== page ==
Last week in Norman, Okla., where I serve as a pastor, our high school girls basketball team was playing in the state championship tournament. During the National Anthem, the team took a knee. The announcer, believing his microphone was turned off, proceeded to call them “f—- n—” as he initiated a profanity-infused rant.
Days later, after his rant went viral, he released a statement. Here’s part of it: “While the comments I made certainly seem to indicate that I am a racist, I am not. I have never considered myself racist and in short cannot explain why I made the comments.”
But he does go on to offer an explanation. So where does responsibility for the vile rant lay? Type 1 diabetes.
That’s right. In his telling, it’s more plausible that he made racist comments because he’s a Type 1 diabetic suffering from low blood sugar than because of any racial bias.
Reading his statement reminded me of an interview with former Ku Klux Klan leader David Duke in 2015 after he endorsed Donald Trump’s bid for the presidency. After Duke spit racist propaganda for a few minutes, the interviewer asked if Duke was a racist. “I am not a racist,’ was his response too. It’s the Zionist media that’s racist, he concluded.
In 2017, Christopher Barker, an imperial wizard of the Loyal White Knights of the KKK, gave an interview to a Washington Post reporter. The reporter asked Barker how he would address the 11 million unauthorized immigrants in the country.
“Don’t matter,” Barker said. “We killed six million Jews the last time. Eleven million is nothing.”
Later, Barker explained that he “don’t hate anyone,” and was “not racist.”
This week, Robert Aaron Long was charged with murder for driving to three Asian massage parlors to murder eight people in the Atlanta area. Six of the 8 victims were Asian American women.
Statements released by Sheriff Frank Reynolds claimed that the suspect gave no indicators that the crime was racially motivated. When pressed to share his reasoning, Reynolds stated, “We asked him that specifically, and the answer was no.”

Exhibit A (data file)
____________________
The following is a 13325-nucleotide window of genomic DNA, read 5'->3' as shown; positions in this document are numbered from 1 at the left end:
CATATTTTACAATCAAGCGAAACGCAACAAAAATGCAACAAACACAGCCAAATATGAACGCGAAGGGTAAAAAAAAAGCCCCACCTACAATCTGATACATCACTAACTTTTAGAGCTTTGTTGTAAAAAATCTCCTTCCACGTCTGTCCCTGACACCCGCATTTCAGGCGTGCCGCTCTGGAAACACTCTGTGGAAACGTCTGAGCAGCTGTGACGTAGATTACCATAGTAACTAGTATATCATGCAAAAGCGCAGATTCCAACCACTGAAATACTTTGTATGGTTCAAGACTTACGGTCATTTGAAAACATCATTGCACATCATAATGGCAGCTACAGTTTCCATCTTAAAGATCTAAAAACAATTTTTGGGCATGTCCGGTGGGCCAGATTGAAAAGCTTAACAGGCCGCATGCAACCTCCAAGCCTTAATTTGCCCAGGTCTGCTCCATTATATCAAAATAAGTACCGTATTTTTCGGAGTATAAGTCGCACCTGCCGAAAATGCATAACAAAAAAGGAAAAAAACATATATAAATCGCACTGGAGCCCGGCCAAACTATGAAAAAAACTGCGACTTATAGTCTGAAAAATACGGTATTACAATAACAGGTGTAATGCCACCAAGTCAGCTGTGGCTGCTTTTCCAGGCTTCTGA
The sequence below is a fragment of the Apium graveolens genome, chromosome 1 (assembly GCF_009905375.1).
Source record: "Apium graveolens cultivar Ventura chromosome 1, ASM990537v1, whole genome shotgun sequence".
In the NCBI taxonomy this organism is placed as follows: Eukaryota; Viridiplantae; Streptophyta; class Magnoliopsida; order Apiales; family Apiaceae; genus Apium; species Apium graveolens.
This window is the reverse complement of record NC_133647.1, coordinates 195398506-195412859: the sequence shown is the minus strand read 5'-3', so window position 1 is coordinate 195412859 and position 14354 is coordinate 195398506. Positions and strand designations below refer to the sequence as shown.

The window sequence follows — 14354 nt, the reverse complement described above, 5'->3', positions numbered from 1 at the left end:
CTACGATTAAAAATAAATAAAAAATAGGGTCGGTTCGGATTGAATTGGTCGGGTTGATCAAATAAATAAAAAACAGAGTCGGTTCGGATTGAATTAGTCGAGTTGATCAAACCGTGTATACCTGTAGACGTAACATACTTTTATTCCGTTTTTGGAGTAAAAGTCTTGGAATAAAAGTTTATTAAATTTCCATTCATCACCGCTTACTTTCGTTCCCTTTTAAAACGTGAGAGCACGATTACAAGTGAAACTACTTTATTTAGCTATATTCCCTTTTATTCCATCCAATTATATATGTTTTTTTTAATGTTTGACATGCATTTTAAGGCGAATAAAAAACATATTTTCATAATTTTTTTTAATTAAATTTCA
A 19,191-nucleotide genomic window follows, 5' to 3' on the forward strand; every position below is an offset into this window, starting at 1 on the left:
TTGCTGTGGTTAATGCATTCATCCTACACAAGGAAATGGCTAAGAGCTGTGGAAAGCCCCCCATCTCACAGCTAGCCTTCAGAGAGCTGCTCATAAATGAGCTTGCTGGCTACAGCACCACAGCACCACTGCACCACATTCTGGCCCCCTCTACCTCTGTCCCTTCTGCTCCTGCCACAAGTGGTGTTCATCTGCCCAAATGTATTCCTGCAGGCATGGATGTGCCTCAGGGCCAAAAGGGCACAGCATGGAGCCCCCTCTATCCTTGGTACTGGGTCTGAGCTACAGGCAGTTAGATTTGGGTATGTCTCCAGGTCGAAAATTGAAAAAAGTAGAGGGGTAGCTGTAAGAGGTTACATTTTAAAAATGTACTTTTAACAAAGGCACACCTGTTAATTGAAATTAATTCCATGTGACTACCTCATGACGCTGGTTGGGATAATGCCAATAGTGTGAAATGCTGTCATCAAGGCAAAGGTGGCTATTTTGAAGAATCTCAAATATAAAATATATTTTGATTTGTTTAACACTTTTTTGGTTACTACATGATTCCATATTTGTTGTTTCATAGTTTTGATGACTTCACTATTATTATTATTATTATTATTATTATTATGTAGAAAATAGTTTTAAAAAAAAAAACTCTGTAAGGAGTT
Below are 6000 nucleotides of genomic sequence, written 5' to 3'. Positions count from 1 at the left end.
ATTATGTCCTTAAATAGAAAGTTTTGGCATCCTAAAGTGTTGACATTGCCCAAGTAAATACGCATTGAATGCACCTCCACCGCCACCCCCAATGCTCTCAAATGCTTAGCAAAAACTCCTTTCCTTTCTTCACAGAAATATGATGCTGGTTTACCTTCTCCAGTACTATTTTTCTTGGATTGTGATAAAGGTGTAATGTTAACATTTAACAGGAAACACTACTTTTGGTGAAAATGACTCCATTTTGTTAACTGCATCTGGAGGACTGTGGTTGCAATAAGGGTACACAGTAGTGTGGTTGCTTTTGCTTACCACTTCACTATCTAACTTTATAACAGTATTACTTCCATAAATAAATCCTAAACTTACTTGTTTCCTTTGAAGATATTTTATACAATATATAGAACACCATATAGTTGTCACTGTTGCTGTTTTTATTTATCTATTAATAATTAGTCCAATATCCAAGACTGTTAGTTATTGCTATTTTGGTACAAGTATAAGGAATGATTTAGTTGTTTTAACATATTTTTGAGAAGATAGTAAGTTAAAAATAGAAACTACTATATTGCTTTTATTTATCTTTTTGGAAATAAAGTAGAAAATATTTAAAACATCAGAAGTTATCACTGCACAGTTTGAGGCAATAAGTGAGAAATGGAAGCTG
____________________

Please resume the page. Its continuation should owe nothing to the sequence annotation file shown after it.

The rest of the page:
“The first commandment of white supremacy is to deny that a white supremacist culture exists.”
By his own admission, Long claimed to be a sex addict who wanted to eliminate his temptation. Citing this statement, a Texas commentator said, “I’m not 100% convinced this was an act of racism. This guy had some serious mental and sexual issues.” The commentator ultimately joined scores of others by concluding, “I don’t think we have enough evidence at the present moment to place blame for this vile act on anti-Asian sentiment.”
For one thing, fetishism, misogyny and racism are bedfellows; they are anything but mutually exclusive categories. For another, targeting Asian women because he doesn’t like the way he feels about them is pretty much the textbook definition of a racist, sexist hate crime.
If Americans will deny racism in an example this blatant, then imagine how many other racist actions and attitudes our friends of color endure every single day that we also deny.
The first commandment of white supremacy is to deny that a white supremacist culture exists. The second and equal commandment is to deny racism at all costs. Something isn’t racist until there is a signed confession explicitly stating otherwise, and even then only sometimes and hesitantly.